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What is a Solenoid Valve?

A solenoid valve is one of the common kinds of electromagnetic valves. They are used to convert electrical energy into mechanical energy and are unique in appearance.

As you can see in Figure 1 below, the body of the solenoid valve is the bottom part, while the top features a block, from which cables extend when the valve is installed That top part is the solenoid, which consists of fixing tendons, coils, and plungers. Solenoid valves use a steel tendon to become a magnet when electricity is supplied to the coil inside the solenoid.

Why use a Solenoid Valve?

Solenoid valves allow engineers to autonomously and remotely control the flow of fluid within a system. This fluid can be a liquid or gas (water, air, oil, steam, and so on). 

How Do Solenoid Valves work?

The solenoid coil on the top is used to operate the valve by passing an electrical current through the coil to create an electromagnetic field to operate the valve, which means it can be operated autonomously and remotely by a computer without the need for to the valve to be manually opened and closed. For example, in industrial settings, factories can use solenoid valves to pour sodas in a production line. Solenoid valves can also be used to detect and prevent leaks from the pipes. If there is leakage in the pipe, the controller will send a signal to close the valve from which the leak originated.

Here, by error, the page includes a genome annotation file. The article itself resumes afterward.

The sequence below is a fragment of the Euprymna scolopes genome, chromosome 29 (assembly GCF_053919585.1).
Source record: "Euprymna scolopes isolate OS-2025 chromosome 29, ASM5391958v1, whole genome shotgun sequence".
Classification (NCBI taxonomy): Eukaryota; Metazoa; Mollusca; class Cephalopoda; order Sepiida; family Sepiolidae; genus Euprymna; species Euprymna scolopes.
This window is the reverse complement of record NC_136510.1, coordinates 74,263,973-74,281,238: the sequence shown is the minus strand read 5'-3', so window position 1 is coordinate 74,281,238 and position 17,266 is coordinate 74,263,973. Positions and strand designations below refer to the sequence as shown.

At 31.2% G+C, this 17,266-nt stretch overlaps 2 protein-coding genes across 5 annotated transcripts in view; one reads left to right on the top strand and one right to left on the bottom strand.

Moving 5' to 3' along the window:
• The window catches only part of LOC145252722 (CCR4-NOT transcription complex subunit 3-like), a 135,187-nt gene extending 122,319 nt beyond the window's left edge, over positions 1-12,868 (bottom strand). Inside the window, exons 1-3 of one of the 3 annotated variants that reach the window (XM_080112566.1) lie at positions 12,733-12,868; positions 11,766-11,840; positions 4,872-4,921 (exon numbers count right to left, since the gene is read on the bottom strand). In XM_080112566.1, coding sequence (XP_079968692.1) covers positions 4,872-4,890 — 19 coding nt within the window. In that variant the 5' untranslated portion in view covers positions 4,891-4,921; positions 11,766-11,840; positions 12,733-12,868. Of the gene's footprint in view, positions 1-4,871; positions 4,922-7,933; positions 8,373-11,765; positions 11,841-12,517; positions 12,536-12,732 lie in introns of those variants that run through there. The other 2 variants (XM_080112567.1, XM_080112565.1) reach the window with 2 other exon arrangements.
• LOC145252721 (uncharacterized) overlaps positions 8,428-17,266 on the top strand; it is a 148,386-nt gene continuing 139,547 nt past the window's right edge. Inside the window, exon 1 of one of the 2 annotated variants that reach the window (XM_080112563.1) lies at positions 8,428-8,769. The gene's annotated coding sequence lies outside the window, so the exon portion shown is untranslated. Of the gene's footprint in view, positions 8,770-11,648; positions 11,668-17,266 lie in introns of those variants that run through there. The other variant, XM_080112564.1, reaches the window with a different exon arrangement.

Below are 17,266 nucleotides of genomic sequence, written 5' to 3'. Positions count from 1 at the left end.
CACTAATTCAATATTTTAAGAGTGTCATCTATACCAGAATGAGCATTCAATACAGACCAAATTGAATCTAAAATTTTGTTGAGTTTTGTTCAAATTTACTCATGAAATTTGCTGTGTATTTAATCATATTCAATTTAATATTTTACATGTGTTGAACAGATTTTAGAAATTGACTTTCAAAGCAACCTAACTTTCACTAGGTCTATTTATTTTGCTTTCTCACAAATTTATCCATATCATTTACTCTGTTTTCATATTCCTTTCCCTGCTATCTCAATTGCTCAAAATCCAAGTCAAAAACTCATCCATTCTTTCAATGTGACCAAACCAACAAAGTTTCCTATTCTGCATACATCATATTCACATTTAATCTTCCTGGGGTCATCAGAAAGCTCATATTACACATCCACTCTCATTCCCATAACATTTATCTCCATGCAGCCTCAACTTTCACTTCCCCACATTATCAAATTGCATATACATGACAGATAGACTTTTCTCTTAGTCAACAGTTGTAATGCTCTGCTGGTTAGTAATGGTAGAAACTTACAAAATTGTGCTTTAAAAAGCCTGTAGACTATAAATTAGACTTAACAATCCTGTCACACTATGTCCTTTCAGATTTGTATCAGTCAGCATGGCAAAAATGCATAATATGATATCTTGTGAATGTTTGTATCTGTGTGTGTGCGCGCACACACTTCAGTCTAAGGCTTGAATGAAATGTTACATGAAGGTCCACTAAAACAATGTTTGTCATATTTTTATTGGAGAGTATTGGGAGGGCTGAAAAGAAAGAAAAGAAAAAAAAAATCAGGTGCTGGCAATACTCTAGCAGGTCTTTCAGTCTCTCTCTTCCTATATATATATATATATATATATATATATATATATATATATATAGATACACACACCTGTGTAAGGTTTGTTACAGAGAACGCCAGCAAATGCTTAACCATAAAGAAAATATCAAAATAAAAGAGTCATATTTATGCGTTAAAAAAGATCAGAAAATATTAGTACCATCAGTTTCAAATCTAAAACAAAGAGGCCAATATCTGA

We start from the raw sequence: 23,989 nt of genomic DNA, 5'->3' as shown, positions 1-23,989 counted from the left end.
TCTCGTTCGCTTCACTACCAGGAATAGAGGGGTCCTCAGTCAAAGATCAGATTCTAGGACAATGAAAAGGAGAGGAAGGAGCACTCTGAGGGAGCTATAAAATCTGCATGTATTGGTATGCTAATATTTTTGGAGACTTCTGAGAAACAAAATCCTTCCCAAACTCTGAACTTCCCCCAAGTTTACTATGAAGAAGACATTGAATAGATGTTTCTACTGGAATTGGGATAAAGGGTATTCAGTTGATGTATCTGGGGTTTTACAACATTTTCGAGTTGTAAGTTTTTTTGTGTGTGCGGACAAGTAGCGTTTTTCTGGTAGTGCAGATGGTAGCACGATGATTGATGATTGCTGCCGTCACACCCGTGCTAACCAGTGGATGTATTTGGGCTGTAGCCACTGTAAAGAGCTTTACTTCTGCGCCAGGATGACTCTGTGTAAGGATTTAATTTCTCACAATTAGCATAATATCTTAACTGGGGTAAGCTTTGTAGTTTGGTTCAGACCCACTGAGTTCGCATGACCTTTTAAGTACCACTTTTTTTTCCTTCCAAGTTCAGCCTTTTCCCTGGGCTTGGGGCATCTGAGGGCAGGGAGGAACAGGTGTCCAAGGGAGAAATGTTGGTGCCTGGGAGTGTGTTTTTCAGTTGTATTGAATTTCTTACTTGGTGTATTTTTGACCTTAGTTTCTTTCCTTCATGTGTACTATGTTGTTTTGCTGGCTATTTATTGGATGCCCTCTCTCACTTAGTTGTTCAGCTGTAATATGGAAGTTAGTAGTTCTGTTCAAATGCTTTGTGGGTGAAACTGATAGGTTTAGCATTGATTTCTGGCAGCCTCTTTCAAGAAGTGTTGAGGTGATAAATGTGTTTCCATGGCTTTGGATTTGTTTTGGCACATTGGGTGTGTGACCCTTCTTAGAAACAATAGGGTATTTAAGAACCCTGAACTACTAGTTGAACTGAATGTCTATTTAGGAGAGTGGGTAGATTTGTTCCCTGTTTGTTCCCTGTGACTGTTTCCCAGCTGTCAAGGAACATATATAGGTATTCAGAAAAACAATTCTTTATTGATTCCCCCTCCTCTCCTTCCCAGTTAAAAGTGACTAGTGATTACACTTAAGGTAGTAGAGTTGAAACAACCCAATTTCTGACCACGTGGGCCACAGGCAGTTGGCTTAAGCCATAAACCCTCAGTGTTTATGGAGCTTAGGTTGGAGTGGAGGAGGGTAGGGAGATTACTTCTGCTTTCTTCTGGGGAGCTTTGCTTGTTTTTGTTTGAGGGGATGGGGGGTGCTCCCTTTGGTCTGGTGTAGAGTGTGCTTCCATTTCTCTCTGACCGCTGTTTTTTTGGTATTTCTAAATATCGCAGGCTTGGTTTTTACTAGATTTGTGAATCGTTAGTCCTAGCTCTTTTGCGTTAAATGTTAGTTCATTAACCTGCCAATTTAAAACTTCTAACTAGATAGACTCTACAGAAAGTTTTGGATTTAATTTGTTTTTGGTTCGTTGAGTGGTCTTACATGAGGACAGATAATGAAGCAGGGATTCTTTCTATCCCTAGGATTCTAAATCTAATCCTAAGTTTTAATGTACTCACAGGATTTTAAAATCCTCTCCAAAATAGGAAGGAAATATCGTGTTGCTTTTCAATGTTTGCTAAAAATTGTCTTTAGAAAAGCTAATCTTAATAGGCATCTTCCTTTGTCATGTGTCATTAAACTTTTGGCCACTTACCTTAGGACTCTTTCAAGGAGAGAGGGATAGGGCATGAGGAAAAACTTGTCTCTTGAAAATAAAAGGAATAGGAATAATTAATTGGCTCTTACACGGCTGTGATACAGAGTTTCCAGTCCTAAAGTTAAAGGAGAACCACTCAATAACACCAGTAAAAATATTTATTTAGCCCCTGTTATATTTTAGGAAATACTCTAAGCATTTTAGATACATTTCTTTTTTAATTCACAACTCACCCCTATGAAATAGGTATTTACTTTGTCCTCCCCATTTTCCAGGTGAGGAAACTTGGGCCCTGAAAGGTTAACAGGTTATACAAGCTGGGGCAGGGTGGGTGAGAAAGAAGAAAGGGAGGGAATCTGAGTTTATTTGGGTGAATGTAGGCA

Solenoid structure

There are several types of solenoid valves, but the plunger type is the most popular. A plunger is used along the axis inside the coil, and the plunger itself is classified into T-and I-types. 

  • T-type plungers can increase a solenoid’s magnetism and stroke, but it is larger in size and consumes more power. Therefore, a T-type plunger is suitable for a slide valve that requires a long stroke to open and close the valve or a direct spool valve that requires a relatively large force. 
  • I-type plungers have a lower magnetism and a shorter stroke compared to T-type plungers, but a driving tendon can be installed directly in the valve body to minimize the size of the valve. Therefore, I-type plungers are mostly used in direct type poppet or pilot type valves. 
Solenoid valve
Figure. 1 Structure of solenoid

Solenoid Power

Solenoids can be classified into direct current (DC) and alternating current (AC) types, according to the type of power supply. 

A DC solenoid has the following characteristics:

  • There is no loss of current, so it has a low temperature increase. 
  • Because the field current remains consistent across the stroke, the coil is not damaged by excess current. 

An AC type solenoid uses ordinary power and does not need an AC-to-DC converter. It ensures a stable response, though it makes a little noise from time to time as the voltage and electric current change. 

Following are the characteristic of AC type solenoid: 

  • The components of the power circuit are easy to find and cost effective.